By: Greg Rucka (writer), Nicola Scott and Eduardo Pansica (pencillers), Jonathan Glapion & Eber Ferreira (inkers)
The Story: The contents of this issue take place entirely between the back splash page of Blackest Night #5 (Wonder Woman becomes a black lantern) and the back splash page of Blackest Night #6 (Wonder Woman becomes a star sapphire). It is a 22-page path of carnage as Black Lantern Wonder Woman treats Mera, Donna, Cassie and her mother to an Amazon zombie battle axe fiesta.
What’s Good: I enjoyed Rucka’s triple narrative following Diana through her torment. Her own thoughts (“Stop this.”), warred with the black lantern’s words (“Everyone you loved is dead.”), while the sleazy ring keeps up creepy subtext (“Flesh. Rage.”). It was fun technique to read, even if it took a bit more effort. Rucka also did a good job of making Mera a kickass character (something Geoff Johns and James Robinson are also doing in other issues). She took a beating and delivered one too. Scott and Pansica delivered some fine work on the art side, with lots of expressive faces and moody shots.
What’s Not So Good: By placing everything between the panels of an issue that came out last week, they made this issue really easy to skip. If you bought Blackest Night #6, what are you going to miss? This book becomes an unimportant detail before you even start reading the story. Worse yet, the first rule of fantastic fiction (superhero, sci-fi, fantasy, horror) is that you must not find out at the end that it was a dream/vision/virtual reality. There was a time writers could do this. That time was called the 19th century. Now, this particular plot device is called cheating. These two factors alone would make me recommend that you not to buy this issue.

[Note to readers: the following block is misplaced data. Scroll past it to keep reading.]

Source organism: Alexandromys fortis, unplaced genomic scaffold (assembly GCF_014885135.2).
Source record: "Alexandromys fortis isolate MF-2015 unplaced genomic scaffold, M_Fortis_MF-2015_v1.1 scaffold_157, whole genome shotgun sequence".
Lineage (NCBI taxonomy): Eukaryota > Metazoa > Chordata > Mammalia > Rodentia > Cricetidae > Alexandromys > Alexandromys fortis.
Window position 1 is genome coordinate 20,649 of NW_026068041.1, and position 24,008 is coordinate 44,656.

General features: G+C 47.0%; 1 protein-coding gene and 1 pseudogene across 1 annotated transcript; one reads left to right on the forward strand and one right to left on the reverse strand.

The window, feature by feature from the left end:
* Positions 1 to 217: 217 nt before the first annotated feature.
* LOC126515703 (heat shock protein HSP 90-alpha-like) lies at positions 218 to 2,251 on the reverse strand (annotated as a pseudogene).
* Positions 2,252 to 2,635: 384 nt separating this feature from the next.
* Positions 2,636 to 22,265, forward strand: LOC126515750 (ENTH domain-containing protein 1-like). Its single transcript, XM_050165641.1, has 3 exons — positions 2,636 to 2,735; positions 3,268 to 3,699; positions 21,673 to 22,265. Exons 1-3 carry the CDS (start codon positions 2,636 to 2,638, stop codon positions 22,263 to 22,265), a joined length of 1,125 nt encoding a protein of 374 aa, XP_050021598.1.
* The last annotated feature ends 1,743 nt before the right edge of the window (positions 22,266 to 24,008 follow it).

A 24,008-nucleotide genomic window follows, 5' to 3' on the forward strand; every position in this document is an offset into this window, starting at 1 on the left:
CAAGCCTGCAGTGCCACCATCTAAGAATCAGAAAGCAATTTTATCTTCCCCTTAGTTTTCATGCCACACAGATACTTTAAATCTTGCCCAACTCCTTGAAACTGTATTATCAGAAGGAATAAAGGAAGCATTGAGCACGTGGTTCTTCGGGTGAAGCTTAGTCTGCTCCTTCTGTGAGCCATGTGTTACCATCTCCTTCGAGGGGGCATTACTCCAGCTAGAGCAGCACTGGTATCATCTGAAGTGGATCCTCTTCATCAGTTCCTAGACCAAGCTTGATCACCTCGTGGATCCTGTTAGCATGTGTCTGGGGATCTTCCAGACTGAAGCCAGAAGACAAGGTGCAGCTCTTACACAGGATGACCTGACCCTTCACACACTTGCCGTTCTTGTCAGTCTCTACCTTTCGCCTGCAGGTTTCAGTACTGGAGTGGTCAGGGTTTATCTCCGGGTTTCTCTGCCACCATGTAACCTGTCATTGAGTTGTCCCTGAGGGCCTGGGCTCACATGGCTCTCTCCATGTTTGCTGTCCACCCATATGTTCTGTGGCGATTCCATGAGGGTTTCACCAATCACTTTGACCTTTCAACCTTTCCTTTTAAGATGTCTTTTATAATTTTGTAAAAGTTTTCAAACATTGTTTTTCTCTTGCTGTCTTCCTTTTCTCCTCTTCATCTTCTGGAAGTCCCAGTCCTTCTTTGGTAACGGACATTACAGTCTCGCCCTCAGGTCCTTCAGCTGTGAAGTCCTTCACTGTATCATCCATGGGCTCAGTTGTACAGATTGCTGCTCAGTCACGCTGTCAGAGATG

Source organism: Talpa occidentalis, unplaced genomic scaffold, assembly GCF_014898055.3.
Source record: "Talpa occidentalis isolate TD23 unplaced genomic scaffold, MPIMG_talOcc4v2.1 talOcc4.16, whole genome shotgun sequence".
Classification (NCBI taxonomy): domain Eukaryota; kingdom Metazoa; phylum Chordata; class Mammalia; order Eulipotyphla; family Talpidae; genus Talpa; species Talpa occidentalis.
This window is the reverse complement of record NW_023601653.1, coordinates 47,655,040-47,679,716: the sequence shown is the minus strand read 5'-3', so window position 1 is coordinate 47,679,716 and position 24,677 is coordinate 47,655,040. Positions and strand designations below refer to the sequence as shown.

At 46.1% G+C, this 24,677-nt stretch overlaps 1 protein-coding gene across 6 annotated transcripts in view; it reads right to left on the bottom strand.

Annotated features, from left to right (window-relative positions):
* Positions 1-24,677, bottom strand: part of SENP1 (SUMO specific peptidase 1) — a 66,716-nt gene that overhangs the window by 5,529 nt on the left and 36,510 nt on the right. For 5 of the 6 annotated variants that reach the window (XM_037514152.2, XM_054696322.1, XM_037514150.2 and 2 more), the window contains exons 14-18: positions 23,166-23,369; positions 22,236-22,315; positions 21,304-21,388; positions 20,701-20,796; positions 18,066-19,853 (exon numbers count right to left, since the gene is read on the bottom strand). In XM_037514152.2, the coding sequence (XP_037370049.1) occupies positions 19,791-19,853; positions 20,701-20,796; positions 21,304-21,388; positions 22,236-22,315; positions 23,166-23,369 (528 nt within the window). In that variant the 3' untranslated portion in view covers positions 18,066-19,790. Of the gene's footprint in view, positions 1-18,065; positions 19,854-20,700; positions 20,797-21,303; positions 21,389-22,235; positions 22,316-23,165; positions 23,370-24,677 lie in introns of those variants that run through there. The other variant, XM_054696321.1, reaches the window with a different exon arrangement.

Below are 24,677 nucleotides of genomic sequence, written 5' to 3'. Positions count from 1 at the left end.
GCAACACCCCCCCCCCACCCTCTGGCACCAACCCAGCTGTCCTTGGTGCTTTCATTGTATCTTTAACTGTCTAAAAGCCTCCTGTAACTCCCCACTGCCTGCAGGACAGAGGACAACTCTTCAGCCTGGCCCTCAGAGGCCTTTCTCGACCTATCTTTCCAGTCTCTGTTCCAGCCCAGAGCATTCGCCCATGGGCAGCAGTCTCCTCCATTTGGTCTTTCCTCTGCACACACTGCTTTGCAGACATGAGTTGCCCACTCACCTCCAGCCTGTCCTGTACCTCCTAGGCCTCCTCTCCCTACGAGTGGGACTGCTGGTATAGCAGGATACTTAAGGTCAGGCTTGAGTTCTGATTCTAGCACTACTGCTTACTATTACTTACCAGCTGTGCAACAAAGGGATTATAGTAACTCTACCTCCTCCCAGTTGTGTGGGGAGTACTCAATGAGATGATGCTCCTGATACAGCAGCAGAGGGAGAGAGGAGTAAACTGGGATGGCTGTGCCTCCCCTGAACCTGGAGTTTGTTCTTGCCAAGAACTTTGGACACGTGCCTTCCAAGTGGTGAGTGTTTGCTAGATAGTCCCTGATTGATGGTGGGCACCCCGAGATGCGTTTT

But there are more, minor writing flaws. Firstly, Diana’s struggles against the black lantern ring throughout the issue came across as passive with running monologue like: “No, Gods, please stop me.” “That’s it Mera, you can do it,” etc. It’s obvious what Rucka was trying to do, but displaying an inner struggle is never easy and in this case, in the middle of the zombie apocalypse, it didn’t work. Secondly, unlike Blackest Night: Superman or Blackest Night: Titans, where all three issues were parts of an arc, the first and second issues of Blackest Night: Wonder Woman are pretty self-contained. Nothing in issue #1 drove me to buy issue #2 and vice versa. Given three issues, it seems to me that Rucka could have built a more cohesive arc. It may be that, like Blackest Night: Superman, there wasn’t enough story to fill all three issues, so Rucka, Schlagman and Berganza are grasping for filler. This is a real letdown, considering Rucka got two out of three nods as our pick for 2009’s best writer. Rucka is capable of much more than this.
I’ve mentioned stiffness to Scott’s action sequences before. This issue suffers from some action that lacks a bit of dynamism, or verisimilitude. By this I’m not knocking the realism of Scott and Pansica’s draftsmanship. I mean that some of the action doesn’t seem to fit with gravity and momentum. Check out the angles of the axe throw and the stiffness of her mother in the two panels on the bottom of page twenty-four. This is a bit of a drawback in a comic with this much action.
Conclusion: Skip this issue. Read Blackest Night #6. Everything you need is there. If you want great Rucka, read Detective Comics #861 in a couple of weeks, where he’s doing brilliant work.